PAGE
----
Meanwhile, in Mexico, the United States and private investors had been negotiating since 1847 for rights to the Isthmus of Tehuantepec, the narrowest part of Mexico, site of various schemes to provide a railroad route (some were even thinking canal) between the Atlanta and Pacific. This attempt would be hurried a couple of years after it began by the discovery of gold in California.

But when Gadsden sat down Sept. 25, 1853 to talk with Mexico’s many-time president, Antonio López de Santa Anna (or, if you want the complete name, Antonio de Padua María Severino López de Santa Anna y Pérez de Lebrón), the subject was a railroad route.  President Pierce actually gave him several options, depending on the amount of land that Mexico was willing to yield.

Santa Anna wasn’t truly interested in parting with more of his nation’s territory, but he needed funds to pay the army (to put down rebellions), so he agreed to accept $10 million (much of which would go into his own pockets, rather than to the treasury) for much of the part of modern Arizona south of the Gila River and the far eastern part of Arizona and the part of western New Mexico that’s at a much lower latitude.  (See the map on the stamp.)

The treaty that Gadsden negotiated, which offered $15 million for 45,000 square miles, wasn’t exactly what the Pierce administration wanted, but as it discussed the deal in January, it decided to forward the proposal to Congress.  The Senate took up debate in February, at the same time its attention was directed toward the Kansas-Nebraska Act, and it was ready for a vote in April.  While a majority of senators voted for the deal, it didn’t get the two-thirds majority required for treaty approval.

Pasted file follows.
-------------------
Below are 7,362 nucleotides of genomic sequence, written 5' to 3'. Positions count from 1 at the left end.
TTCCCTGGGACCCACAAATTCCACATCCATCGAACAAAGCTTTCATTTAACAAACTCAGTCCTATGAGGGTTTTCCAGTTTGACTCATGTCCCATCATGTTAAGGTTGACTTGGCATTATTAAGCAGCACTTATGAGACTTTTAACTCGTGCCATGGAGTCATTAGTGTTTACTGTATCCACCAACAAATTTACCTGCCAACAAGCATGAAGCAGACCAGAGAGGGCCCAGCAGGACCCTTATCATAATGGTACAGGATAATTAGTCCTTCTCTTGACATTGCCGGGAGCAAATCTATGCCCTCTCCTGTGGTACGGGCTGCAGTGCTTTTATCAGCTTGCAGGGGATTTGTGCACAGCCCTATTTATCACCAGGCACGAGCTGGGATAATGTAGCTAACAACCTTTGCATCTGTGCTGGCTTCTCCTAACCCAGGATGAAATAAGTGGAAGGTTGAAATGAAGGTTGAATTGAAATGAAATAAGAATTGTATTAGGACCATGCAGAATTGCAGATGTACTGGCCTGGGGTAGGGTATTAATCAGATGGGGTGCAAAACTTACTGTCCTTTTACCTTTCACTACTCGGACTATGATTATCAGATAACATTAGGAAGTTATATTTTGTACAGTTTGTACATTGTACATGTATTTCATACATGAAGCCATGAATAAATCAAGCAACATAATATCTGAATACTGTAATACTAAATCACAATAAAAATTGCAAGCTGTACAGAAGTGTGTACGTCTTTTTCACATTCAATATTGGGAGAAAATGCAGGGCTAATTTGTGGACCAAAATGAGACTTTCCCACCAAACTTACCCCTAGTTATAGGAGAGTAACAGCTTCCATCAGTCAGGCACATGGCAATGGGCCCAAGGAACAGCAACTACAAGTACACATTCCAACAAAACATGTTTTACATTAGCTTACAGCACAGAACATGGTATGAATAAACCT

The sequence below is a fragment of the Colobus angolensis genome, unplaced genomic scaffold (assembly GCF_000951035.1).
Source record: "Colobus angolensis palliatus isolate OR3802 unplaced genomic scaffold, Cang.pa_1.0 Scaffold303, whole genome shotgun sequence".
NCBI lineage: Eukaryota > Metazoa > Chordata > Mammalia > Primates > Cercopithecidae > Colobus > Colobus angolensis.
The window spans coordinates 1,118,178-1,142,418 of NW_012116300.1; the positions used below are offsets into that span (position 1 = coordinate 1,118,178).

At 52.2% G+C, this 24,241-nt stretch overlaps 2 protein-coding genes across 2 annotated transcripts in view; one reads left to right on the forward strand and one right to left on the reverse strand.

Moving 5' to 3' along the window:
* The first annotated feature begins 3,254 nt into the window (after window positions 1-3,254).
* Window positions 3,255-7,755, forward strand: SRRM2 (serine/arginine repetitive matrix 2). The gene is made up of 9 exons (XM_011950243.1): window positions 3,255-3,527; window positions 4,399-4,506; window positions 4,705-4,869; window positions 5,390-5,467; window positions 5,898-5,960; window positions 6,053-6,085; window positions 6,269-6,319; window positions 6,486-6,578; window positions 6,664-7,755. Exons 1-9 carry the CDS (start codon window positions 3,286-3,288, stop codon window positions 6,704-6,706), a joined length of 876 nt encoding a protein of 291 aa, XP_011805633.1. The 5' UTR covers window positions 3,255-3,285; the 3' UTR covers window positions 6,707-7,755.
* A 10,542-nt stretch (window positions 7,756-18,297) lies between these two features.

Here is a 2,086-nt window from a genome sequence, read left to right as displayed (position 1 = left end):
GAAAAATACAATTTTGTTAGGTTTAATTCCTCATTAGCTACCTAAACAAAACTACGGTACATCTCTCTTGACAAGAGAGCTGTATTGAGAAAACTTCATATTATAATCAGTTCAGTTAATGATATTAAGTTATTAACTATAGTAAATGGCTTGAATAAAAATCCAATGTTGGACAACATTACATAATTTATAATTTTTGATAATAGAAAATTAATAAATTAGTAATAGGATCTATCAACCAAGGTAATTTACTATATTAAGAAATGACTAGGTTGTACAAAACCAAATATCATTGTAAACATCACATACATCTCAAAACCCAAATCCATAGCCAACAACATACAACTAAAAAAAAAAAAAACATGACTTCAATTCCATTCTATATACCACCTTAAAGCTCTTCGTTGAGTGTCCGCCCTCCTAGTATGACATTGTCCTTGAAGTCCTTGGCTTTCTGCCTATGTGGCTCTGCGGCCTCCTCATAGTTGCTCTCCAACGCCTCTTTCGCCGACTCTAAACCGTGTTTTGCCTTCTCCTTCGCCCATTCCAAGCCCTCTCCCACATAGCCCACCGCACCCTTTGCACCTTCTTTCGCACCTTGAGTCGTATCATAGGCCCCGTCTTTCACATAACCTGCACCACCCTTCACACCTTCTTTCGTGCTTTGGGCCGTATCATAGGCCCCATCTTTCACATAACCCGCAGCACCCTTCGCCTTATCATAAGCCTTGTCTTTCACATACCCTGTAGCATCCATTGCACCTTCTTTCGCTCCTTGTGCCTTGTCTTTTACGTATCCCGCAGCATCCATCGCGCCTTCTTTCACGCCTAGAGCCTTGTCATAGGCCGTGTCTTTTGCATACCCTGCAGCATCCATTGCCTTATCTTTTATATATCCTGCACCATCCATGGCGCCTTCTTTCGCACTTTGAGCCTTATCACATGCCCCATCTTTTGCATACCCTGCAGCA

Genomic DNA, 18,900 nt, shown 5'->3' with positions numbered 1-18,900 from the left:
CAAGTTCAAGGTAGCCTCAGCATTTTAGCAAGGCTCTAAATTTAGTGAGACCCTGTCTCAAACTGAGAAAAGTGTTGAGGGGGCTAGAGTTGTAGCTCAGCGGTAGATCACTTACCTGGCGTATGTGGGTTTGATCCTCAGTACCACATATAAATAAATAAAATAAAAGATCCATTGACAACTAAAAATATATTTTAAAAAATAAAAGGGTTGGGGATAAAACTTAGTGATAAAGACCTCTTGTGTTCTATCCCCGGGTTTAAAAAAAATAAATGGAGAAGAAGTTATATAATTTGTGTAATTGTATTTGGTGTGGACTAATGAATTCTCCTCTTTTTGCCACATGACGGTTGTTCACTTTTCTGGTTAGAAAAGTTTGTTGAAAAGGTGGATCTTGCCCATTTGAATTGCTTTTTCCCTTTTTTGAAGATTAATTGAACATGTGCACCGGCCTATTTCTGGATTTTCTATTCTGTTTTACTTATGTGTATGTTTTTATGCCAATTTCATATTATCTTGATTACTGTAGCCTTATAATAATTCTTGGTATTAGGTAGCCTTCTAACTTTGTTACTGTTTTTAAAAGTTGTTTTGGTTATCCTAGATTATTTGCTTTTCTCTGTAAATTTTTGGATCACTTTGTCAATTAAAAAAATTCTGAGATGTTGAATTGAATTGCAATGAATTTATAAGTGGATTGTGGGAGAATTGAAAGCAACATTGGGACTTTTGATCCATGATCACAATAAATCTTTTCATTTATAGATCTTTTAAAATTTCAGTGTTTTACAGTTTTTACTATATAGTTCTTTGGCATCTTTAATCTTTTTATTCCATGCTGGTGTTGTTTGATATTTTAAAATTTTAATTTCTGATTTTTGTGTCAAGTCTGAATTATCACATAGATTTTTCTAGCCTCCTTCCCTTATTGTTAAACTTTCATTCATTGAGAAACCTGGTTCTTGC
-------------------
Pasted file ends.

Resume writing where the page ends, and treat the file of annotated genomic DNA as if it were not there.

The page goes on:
A revised version, paying out $10 million for 29,670 square miles, would be approved, and the president signed it into law June 8, 1854.

After the treaty is approved

Within a few years, American settlers were beginning to flow into the Gadsden Purchase area, mingling with the Native Americans and Mexicans who were already there.  In most cases, the interaction was peaceful, though the Apaches would soon start resisting the American advance just as they had resisted the Mexicans.  In November 1856, the Army was directed to develop Fort Buchanan on Sonoita Creek in today’s southern Arizona to protect miners who were developing the silver resources of the are.  It would be from this point, about five years later, that a drama would play out that would put a previously peaceful leader of the Chiricahua Apaches, Cochise, on the warpath.  But that’s another story for another time.

Today, the land south of the Gila provides numerous resources, cultural attributes and wonders, just as every part of the country boasts.  Much of the nation’s copper, for example, is mined in this region.  In 1853, copper was not in that great of demand and the resources of the territory were not known.

A railroad through this part of the country, by the way, wouldn’t be completed until 1881.  The great dreams of a transcontinental railroad were delayed time and again, by events great and small, including the Civil War, and the first linkup would have to wait until 1869, a full two decades after the gold rush that made the road so desireable.

About the stamp

The 3-cent stamp commemorating the centennial of the Gadsden Purchase was issued in Tucson, Arizona, on Dec. 30, 1953.  The stamp was printed by the rotary process, electric-eye perforated and issued in sheets of 50.  The color of the stamp is brown (copper shade).  An initial printing order of 110 million stamps was authorized.  The sahuaro cacti that dominate the stamp are Arizona’s state “tree,” and are found in great abundance around Tucson, though not too much east of there.  They won’t grow well where it freezes hard, a condition achieved in much of the higher desert country of Arizona and New Mexico.